Raytheon CIO: How to focus teams on business value

Raytheon CIO: How to focus teams on business value

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It’s easy for technologists to get caught up in adopting new technologies because they’re the latest shiny, cool things. However, doing so is also an easy way to lose sight of delivering business value. Don’t get me wrong, I love IT – but what I love more is delivering IT that makes a difference. At Raytheon, we are hyper-focused on delivering business value. Our technologists get to use and experiment with cool technology that helps the business’s bottom line.

To do this, we regularly remind the team that everything we do needs to fit into at least one of three buckets: growing the business, expanding margins, or mitigating a risk that’s important to the business.

Not all risk is created equal

All businesses today are trying to do one of two things: make money now, and make more money in the future. Good IT organizations focus on how they can support those objectives. However, these two things are not enough. Without effective risk management, you can’t stay in business today or grow tomorrow. The key is to remember that not all risks are created equal. When we talk about risk, we focus on risks at the Raytheon company level, not what the risk is to IT.

To succeed as an IT organization, teams need to focus on, and prioritize, what drives value for the business.

Here’s one example: An employee’s computer doesn’t start up one day. They are understandably unhappy because they can’t get their work done. While we need to get them back to full productivity, we don’t want to overreact and spend more money on a process to fix the issue than the cost of lost productivity from that employee. While spending that money to keep the problem from happening again might make us feel good about our service, it’s not something that actually helps the business.

That’s why it’s critical to talk about these measures in the context of the business. It ensures we’re not overspending on things that don’t deliver business value and helps us avoid chasing the shiny technology objects.

Build business value into your processes

Communicating these three elements to your team is important, but what also matters is building it into your business process. We’ve done three things at Raytheon to do this successfully.

The first place is at the front-end of IT when we’re identifying and assessing opportunities to make the business better. We’ve built our portfolio management process around the concept of value delivery rather than around other concepts that IT organizations might use, such as local productivity improvement measures. When we trade off opportunities against each other, we do so based on the relative business value they deliver compared against the amount of money they’ll cost.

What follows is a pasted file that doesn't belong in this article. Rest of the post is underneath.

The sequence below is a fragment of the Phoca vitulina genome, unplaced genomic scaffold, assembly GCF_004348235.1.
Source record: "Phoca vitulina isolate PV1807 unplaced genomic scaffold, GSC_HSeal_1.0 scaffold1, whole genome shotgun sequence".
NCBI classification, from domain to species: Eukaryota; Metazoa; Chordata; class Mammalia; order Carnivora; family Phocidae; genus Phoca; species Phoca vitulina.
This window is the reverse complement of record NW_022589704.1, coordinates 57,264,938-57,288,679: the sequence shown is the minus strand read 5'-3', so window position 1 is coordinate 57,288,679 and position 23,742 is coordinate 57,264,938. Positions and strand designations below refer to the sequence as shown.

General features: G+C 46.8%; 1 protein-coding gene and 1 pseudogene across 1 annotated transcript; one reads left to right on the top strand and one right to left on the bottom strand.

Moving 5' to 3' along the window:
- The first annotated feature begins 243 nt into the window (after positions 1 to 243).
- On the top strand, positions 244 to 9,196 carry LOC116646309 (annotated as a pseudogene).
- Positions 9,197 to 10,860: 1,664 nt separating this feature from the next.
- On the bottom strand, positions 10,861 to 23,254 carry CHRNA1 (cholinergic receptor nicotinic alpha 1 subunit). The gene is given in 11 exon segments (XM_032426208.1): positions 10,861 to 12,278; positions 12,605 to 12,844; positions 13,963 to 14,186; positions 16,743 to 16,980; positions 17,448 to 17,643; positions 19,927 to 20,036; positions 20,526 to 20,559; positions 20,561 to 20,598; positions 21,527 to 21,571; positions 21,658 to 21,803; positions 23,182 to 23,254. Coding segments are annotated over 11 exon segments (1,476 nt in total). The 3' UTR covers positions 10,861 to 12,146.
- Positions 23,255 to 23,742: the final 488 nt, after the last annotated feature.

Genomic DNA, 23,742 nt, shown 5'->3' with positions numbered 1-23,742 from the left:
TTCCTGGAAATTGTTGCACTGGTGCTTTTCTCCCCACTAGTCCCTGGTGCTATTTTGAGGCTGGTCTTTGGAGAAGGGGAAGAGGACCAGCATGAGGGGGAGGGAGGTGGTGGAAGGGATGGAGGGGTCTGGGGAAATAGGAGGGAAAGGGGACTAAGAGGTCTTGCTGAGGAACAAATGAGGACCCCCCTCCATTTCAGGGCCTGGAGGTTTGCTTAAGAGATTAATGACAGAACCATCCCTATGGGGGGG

Once we decide to pursue a project, we have a disciplined approach for planning and managing the business value through that project’s lifecycle. When there’s a bump in the road and we need to adjust, we are able to assess options in the context of which one preserves the intended business value the most.

Finally, we’re building business value maximization into our sustainment and maintenance discussions. Most IT organizations – even the really good ones – spend more than half of their budget supporting what they already have. During this phase, we focus on opportunities to do our maintenance and sustaining work in ways that create new value from existing things.

To succeed as an IT organization, teams need to focus on, and prioritize, what drives value for the business. That change in mindset isn’t always easy, but it’s effective. Evaluate everything you do against these three business value categories – growing the business, expanding margins, or mitigating a business risk – and build that framework into your processes to help ensure that your organization delivers business value in everything you do.

Kevin Neifert is chief information officer for Thales North America. Previously he was the CIO of Raytheon, where he spent 14 years in a variety of information technology, engineering and program management roles. He also spent 20 years at The Boeing Company where he worked in space programs in a number of engineering, program management and manufacturing positions.

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